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Grass Valley Marks Infinity's NAB LAUNCH

by Tom Butts~ April 24, 2006


Grass Valley is celebrating the launch of its Infinity line of tapeless IT-based professional production gear in a big way at NAB2006.

Introduced last fall, Grass Valley is touting Infinity as the broadcast industry's first "truly open" production platform, with multiple compression and media options.

"Infinity is IT-immersive, combining all the benefits of the video world with the benefits of the IT world," said Jeff Rosica, vice president of worldwide strategic marketing and business development for Grass Valley.

The recording media for the Infinity line is based on Iomega's REV-based storage media and SanDisk's professional-grade CompactFlash. Media also can be recorded on USB and FireWire external storage devices or to network storage via Gigabit Ethernet. The product line includes the Infinity Digital Media Camcorder and the Infinity Digital Media Recorder, as well as a line of professional-grade REV disks (REV PRO) designed for Infinity.

Infinity compression formats include JPEG 2000, DV, DVCAM, DVCPRO, and for both HD and SD, MPEG-2 compression is available with support for I-frame and long GOP. The 2/3-inch, 3-CCD camcorder can record in 525i60, 625i50, 1080i50, 1080i60, 720p50 or 720p60. The media player is a compact field recorder that can be connected directly to an NLE workstation or to a file server for immediate use. The 35 GB REV PRO disks hold more than two hours of SD and up to 45 minutes of HD video.

SanDisk has developed the professional-grade Extreme III CompactFlash memory cards, which will be used for Infinity. Current professional-grade CompactFlash cards on the market hold 8 GB, with 16 GB capacities expected to arrive.

Grass Valley also announced that Avid, Apple, HP, Cineform, Main Concept, MOG Solutions and Telestream have joined its new Open Alliance Partner initiative, designed to promote interoperability with Infinity. In addition, REV PRO drives are now a standard feature on all turnkey Grass Valley NewsEdit and EDIUS NLE systems.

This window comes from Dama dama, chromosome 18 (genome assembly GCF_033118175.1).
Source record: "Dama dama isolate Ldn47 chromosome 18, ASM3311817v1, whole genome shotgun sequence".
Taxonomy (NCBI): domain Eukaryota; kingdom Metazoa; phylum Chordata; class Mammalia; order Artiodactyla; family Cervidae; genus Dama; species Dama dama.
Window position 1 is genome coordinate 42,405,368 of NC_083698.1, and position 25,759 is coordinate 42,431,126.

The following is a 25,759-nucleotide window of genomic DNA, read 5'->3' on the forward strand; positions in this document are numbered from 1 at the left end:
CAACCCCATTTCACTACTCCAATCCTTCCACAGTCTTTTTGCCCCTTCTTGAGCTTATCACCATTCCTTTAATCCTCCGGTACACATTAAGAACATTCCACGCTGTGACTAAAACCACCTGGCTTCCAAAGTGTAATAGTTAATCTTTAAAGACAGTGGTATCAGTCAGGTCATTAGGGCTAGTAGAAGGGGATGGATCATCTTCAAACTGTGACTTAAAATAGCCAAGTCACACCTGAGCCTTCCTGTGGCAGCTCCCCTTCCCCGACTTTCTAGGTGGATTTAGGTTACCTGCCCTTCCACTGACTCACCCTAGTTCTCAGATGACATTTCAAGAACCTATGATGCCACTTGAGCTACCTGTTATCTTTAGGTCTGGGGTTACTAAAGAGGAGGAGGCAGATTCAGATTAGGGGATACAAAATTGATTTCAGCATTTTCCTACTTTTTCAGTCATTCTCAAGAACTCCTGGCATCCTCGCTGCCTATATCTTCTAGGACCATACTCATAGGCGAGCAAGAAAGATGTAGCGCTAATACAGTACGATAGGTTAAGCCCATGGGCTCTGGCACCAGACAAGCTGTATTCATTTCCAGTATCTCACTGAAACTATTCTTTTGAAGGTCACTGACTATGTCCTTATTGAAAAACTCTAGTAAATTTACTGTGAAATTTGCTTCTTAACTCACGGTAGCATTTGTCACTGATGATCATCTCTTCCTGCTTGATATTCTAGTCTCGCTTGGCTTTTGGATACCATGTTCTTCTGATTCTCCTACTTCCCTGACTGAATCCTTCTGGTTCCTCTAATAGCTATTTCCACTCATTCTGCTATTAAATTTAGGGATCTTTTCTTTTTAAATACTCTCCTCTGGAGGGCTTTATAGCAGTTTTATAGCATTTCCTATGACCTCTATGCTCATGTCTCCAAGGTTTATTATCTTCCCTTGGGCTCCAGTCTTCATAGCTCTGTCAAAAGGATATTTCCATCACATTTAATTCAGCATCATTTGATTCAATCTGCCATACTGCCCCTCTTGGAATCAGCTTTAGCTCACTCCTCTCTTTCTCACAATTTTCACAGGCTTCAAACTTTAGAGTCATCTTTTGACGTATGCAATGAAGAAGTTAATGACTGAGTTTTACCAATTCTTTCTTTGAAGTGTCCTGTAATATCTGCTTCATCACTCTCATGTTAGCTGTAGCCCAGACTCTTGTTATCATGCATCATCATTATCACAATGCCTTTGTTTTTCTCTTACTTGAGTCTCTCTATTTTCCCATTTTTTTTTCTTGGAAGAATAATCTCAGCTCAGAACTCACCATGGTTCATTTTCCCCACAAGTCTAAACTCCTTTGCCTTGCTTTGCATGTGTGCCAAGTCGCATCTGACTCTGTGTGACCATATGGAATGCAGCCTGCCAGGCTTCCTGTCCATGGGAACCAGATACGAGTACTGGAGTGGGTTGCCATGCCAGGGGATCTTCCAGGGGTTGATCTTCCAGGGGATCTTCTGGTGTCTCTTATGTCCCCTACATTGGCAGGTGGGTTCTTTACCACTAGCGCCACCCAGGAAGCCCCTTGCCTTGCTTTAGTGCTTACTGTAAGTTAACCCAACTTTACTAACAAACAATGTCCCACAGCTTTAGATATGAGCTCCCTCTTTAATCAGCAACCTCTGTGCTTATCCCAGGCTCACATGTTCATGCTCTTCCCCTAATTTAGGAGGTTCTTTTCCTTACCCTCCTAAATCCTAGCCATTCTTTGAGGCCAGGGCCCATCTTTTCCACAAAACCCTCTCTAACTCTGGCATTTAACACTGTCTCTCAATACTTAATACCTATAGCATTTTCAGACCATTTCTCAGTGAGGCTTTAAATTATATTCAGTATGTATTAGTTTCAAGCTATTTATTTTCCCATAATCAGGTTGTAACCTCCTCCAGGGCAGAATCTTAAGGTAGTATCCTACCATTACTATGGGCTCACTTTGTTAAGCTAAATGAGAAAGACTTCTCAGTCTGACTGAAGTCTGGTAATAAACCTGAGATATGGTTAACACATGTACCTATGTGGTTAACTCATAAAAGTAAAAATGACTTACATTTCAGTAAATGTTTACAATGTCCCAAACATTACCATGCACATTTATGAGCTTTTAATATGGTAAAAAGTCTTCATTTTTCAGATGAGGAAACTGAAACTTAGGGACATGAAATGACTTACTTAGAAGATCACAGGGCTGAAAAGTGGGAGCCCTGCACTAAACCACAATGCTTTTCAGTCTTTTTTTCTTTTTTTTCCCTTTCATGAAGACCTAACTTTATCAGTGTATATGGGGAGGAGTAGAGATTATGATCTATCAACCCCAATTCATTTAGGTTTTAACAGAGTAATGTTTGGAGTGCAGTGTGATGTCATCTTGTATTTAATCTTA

With mobile video and IPTV technology expected to be a big attraction on the NAB2006 show floor this year, Grass Valley executives promoted the company's position as a leader in IP-based platforms. The company's acquisition of Thales Broadcast and Multimedia in 2005 is expected to play a big part in Grass Valley's future IP strategy.

Grass Valley President Marc Valentin urged broadcasters to take advantage of their unique position as providers of valuable local news and sports content and adapt that capability for the small screen.

Grass Valley also is unveiling its next-generation silicon at the show. Three years in development, the Grass Valley Advanced Compression Processor targets MPEG-4 compression, delivering HD image quality at bandwidths as low as 4 Mbps. The chip will first be deployed in the Grass Valley ViBE HD MPEG-4 encoder, but the company expects to eventually use the ACP across its range of encoders, signal processing and storage products.


Grass Valley also is demonstrating new software for its EDIUS NLE system, which it acquired when it bought Canopus in 2005. Version 4.0 for EDIUS Pro includes a new multicam feature, with support for up to eight cameras and provides real-time monitor preview, as well as a master channel preview that displays all eight camera angles.

EDIUS Pro 4.0 also includes support for Windows Media and includes EDIUS Speed Encoder for HDV as well as enhanced trimming functionality. The company will demonstrate EDIUS integration with the Grass Valley K2 Media Server and Client system at its booth.

On the post side, four new modules - Bones Dustbusting, for automated dirt and scratch removal, Bones On Location for on-set color management, Bones Advanced CCR for resolution-independent color correction and Bones Virtual Telecine for control of disk-based storage - will be demonstrated in the booth.

In addition, the company announced that Bones is now compatible with the SGI CXFS file system.

© 2006 NAB